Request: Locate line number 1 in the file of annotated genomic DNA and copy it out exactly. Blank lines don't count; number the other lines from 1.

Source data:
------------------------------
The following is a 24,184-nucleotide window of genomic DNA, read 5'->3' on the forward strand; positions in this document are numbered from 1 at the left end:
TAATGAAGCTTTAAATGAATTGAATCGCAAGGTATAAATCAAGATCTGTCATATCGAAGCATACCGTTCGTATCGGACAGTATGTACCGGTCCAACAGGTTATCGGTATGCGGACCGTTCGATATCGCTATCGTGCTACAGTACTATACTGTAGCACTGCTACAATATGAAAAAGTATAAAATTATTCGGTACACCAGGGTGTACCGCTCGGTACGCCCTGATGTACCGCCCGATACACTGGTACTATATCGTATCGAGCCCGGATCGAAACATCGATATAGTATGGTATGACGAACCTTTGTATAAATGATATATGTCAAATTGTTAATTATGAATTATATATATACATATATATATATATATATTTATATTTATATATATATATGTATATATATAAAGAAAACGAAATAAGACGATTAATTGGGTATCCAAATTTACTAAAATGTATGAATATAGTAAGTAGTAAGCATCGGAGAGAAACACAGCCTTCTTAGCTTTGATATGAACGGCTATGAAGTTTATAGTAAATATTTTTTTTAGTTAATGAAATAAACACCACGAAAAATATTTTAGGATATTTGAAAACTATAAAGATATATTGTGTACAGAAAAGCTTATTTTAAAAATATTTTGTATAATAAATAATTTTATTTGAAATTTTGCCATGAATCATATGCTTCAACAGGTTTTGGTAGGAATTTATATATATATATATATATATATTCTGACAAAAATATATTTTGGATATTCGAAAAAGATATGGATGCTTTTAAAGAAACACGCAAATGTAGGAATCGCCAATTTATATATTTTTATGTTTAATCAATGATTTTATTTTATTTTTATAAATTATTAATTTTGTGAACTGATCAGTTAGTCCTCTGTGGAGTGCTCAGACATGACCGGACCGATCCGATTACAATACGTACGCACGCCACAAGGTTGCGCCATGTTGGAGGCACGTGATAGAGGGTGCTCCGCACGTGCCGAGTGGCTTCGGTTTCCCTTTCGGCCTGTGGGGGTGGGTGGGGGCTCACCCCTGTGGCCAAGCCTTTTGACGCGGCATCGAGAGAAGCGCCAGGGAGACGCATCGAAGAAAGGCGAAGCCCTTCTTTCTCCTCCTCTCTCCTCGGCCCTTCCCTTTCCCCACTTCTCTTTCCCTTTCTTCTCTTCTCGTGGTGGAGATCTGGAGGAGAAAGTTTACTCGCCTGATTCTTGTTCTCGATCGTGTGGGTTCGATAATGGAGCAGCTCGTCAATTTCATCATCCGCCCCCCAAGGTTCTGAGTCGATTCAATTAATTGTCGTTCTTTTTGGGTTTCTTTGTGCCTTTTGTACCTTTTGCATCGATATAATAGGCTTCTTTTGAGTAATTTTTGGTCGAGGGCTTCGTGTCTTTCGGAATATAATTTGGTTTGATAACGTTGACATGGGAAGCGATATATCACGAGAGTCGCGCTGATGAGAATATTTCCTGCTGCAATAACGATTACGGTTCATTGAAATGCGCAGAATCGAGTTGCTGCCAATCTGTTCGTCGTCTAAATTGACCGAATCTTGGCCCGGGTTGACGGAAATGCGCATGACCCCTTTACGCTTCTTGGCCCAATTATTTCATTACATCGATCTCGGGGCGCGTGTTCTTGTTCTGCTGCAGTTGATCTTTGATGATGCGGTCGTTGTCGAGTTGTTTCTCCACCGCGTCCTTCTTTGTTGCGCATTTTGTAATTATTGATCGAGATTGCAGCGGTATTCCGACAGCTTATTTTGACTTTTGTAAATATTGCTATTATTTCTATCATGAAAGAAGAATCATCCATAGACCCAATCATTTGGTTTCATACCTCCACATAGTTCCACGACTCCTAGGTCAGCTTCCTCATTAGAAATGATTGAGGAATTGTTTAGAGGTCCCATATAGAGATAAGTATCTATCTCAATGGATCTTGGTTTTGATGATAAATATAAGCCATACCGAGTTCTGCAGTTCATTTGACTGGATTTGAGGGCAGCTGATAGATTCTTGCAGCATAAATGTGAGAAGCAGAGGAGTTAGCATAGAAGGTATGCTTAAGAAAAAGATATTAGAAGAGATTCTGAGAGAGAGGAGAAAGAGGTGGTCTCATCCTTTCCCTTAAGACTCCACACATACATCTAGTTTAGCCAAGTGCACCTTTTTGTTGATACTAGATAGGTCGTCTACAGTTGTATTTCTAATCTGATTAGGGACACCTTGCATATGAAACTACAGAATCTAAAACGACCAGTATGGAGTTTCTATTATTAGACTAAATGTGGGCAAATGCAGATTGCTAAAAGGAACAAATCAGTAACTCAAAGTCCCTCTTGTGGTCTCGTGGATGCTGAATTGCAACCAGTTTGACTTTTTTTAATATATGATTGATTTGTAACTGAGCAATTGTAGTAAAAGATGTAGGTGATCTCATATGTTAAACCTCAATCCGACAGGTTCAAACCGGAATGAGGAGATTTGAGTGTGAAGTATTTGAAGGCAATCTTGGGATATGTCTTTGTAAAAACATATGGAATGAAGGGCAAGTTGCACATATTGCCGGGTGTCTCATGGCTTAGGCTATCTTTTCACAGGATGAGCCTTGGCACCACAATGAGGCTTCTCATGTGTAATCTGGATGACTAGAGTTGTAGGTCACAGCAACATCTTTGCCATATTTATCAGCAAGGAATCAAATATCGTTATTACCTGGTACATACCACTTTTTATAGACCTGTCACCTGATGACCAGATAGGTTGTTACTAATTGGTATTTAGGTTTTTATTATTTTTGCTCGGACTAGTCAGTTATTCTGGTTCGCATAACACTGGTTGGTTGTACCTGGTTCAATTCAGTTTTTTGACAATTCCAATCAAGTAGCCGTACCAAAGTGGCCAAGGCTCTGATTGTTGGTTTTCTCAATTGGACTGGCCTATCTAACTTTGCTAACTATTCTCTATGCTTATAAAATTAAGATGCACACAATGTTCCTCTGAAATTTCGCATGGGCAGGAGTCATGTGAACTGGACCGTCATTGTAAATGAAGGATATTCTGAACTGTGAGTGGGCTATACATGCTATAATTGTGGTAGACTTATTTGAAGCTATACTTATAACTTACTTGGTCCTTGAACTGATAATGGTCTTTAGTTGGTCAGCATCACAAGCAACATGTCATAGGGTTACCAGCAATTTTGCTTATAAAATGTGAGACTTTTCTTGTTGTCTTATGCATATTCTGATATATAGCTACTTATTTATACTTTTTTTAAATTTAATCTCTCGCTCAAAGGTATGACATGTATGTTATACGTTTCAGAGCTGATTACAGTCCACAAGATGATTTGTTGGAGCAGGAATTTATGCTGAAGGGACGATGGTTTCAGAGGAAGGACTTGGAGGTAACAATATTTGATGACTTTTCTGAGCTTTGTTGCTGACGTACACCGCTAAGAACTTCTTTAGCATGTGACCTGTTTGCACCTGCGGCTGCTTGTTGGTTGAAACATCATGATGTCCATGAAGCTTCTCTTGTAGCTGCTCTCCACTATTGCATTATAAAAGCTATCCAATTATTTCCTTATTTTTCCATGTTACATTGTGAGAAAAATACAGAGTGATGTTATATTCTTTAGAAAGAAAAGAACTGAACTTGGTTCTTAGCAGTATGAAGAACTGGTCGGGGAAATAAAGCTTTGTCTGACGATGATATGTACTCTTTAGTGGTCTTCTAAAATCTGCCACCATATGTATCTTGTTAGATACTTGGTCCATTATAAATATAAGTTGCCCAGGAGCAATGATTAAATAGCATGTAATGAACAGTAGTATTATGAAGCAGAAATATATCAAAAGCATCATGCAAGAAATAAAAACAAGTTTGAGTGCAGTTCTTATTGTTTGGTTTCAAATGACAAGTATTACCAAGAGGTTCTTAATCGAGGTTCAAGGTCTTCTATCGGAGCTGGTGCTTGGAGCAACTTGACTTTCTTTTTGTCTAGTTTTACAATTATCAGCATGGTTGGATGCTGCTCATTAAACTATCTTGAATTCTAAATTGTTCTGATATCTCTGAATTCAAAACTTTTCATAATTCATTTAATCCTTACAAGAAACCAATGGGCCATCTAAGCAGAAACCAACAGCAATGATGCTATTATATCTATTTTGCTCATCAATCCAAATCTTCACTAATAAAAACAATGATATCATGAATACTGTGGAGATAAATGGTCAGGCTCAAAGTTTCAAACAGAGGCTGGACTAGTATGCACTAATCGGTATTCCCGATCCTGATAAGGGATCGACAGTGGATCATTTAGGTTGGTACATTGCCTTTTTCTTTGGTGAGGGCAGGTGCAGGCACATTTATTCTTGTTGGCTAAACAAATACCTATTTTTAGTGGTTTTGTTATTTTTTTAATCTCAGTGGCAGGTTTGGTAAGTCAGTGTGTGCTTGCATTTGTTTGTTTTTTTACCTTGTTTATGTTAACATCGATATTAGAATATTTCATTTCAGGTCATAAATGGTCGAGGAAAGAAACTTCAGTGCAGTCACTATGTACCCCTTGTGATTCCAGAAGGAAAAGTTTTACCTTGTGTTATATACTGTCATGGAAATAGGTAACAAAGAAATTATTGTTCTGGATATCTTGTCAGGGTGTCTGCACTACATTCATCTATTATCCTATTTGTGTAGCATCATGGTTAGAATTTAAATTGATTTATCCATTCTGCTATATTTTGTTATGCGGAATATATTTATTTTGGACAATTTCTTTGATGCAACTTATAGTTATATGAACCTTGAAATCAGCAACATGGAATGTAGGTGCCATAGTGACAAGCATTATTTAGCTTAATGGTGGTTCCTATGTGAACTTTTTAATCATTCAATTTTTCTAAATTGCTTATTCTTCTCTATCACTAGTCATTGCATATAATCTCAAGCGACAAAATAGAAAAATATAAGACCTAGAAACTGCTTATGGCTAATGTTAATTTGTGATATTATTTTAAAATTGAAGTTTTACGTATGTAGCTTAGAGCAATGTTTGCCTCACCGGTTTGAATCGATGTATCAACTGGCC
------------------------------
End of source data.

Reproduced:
The following is a 24,184-nucleotide window of genomic DNA, read 5'->3' on the forward strand; positions in this document are numbered from 1 at the left end: